Washington, DC, March 24, 2016: Organization of Iranian American Communities applauds United Nations Human Rights Council decision to extend the mandate of Dr. Ahmed Shaheed, the UN Special Rapporteur on the Situation of Human Rights in Iran.
The U.N. decision is significant because it validates Iranian opposition assertion and U.N.’s own findings that Iran regime still executes minors, with at least 16 juveniles killed in 2015 alone. U.N. Special Rapporteur also confirmed that execution rates in Iran have risen to levels not seen in decades. In his March 14, 2016 report, Dr. Shaheed highlighted fundamental flaws in the administration of criminal justice in Iran with laws that expressly violate the Iranian regime’s legal obligations under international law.
U.N. oversight and reporting on Iran rights record should remain critical components of the international community’s efforts in holding its leaders accountable. For over 35 years, these unelected few have run Iranian regime by exercising Sharia law and subjecting the Iranian people to most barbaric and medieval punishments, often without affording the accused access to due process. The extremist mullahs in Tehran have thus maintained their grip on power within Iran and exported fundamentalist Islam abroad.
We call on U.N. Chartered nations as well as Governmental and Non-Governmental Organizations to support Dr. Shaheed in carrying out his U.N mandate. We welcome these international efforts and trust that they will promote transparency in Iran and help empower the Iranian people in achieving their democratic aspirations.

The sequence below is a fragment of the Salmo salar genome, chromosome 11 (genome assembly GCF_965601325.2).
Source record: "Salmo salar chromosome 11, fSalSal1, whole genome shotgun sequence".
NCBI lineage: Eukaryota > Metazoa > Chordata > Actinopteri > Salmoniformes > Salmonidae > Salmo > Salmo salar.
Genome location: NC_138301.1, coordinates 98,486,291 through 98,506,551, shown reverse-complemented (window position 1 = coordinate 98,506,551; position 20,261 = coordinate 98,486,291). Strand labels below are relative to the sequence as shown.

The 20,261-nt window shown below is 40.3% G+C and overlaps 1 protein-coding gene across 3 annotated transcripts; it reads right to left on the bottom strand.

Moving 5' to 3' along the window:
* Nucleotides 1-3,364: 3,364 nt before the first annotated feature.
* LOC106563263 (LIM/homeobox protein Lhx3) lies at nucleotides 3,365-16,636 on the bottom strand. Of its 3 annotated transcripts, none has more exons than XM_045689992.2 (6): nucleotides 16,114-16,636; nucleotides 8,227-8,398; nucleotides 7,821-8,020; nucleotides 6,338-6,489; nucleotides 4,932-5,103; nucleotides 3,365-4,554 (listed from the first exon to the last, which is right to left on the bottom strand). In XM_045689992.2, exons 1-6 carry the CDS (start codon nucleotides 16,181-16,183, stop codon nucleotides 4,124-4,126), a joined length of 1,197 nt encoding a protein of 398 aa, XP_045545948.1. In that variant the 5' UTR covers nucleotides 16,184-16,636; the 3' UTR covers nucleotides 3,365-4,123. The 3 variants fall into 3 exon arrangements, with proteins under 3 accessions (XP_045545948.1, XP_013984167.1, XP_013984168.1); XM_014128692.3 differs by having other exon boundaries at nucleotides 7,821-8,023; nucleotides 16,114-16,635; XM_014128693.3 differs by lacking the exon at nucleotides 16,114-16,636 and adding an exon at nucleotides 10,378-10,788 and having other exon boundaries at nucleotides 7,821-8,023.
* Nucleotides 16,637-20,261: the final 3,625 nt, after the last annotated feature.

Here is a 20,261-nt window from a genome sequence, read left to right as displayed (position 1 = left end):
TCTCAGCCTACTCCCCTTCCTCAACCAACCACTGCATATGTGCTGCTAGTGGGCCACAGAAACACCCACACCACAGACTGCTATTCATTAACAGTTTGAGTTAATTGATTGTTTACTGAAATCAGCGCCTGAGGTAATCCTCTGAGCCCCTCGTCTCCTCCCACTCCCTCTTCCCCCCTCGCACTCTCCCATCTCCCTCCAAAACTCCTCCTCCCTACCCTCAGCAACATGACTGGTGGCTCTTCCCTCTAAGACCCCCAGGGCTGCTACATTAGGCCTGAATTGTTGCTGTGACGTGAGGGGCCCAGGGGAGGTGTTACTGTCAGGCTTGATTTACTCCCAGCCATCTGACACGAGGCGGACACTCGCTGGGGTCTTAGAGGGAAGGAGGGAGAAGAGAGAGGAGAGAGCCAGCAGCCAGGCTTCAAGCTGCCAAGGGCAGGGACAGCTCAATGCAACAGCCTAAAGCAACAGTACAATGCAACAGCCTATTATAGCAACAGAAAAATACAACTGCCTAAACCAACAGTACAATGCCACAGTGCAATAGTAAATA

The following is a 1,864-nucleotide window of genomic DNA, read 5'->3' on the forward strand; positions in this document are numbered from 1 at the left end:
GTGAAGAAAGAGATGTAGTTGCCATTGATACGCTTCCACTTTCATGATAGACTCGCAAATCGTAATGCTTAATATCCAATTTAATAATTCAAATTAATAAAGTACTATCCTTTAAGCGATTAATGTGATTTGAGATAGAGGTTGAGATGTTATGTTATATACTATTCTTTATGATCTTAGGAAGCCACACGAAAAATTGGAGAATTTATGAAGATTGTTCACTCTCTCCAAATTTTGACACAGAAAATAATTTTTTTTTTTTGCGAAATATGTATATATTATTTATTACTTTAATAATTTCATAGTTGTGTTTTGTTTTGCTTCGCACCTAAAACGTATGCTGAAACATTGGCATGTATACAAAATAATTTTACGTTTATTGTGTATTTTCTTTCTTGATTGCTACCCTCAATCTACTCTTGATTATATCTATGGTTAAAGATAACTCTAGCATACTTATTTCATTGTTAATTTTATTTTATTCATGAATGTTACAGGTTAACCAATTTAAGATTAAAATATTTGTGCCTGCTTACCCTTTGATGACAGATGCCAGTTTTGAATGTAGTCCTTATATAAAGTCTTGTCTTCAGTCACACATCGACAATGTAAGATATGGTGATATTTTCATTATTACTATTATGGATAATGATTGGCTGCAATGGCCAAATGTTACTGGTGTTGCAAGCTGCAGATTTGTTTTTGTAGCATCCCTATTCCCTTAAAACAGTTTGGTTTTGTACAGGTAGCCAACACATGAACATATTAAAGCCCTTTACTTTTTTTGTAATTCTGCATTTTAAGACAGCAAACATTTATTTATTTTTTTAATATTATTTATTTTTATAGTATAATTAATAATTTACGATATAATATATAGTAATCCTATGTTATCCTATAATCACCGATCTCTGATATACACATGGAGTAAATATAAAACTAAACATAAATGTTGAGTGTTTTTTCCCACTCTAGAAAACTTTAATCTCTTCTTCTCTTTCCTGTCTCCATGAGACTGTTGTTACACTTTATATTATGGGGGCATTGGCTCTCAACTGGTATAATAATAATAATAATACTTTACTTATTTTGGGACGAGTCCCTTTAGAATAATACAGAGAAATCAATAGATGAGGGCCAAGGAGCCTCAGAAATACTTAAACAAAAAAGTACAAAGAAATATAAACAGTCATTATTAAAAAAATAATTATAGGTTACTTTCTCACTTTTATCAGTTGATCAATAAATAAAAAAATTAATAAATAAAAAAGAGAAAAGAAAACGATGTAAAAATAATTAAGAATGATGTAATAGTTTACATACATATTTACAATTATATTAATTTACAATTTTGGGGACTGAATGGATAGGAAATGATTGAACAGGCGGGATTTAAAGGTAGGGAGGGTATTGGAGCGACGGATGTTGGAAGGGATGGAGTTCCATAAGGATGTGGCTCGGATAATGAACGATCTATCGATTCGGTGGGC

U.N. will continue monitoring human rights in Iran
Iranians in exile from the Iranian National Opposition in Germany demonstrate against Iran’s human rights violations, in particular against executions, in 2013 in Berlin. (Maurizio Gambarini / European Pressphoto Agency)
Ann M. SimmonsContact Reporter
March 23, 2016
The United Nations Human Rights Council voted Wednesday to renew its agreement with a special rapporteur to continue monitoring and reporting on the human rights situation in Iran.
The resolution was adopted with 20 countries voting to extend the mandate of Ahmed Shaheed, while 15 nations opposed the mandate, and 11 abstained.
Among the countries that voted against extending the mandate were Russia, China, Cuba and South Africa.
In a statement, UN Watch, a Geneva-based human rights group, called the adoption of the resolution “a concrete sign that the international community recognizes that human rights violations are ongoing in the country and stands in solidarity with the numerous victims in Iran.”
The transgressions Iran is accused of include restrictions on freedom of expression and assembly, the arbitrary detention of journalists and political and civic figures, discrimination against ethnic and religious minorities, and violence against women and the suppression of their rights, advocates said. Last year, executions increased to the highest number in
more than two decades, according to Shaheed’s most recent report.